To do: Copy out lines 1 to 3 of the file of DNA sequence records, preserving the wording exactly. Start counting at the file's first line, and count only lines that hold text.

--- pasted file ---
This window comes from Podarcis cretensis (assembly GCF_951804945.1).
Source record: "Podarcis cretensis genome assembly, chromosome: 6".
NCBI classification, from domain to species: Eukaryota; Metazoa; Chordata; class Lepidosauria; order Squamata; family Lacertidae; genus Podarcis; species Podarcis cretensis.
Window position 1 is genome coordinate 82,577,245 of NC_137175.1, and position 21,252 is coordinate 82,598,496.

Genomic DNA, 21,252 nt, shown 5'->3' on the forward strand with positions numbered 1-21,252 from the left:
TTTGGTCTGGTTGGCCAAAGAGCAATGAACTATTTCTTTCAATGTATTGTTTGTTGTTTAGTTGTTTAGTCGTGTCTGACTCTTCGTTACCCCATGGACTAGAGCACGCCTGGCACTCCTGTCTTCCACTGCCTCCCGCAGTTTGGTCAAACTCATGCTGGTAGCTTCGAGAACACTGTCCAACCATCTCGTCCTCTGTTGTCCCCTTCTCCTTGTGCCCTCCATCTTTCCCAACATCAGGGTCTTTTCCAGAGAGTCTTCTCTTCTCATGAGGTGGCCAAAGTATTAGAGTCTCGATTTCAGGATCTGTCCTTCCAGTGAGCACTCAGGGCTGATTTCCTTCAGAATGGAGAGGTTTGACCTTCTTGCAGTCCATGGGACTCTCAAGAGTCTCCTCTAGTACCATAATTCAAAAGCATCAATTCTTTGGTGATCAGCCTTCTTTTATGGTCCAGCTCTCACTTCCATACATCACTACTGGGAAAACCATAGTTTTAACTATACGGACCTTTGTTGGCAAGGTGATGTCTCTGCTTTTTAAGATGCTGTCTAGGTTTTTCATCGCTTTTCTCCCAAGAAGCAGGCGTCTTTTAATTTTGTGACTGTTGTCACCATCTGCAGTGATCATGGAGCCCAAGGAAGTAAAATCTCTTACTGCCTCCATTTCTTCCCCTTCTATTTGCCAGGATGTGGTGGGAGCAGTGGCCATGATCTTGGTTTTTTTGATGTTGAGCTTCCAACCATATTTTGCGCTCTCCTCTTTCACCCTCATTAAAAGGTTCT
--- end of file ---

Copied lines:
This window comes from Podarcis cretensis (assembly GCF_951804945.1).
Source record: "Podarcis cretensis genome assembly, chromosome: 6".
NCBI classification, from domain to species: Eukaryota; Metazoa; Chordata; class Lepidosauria; order Squamata; family Lacertidae; genus Podarcis; species Podarcis cretensis.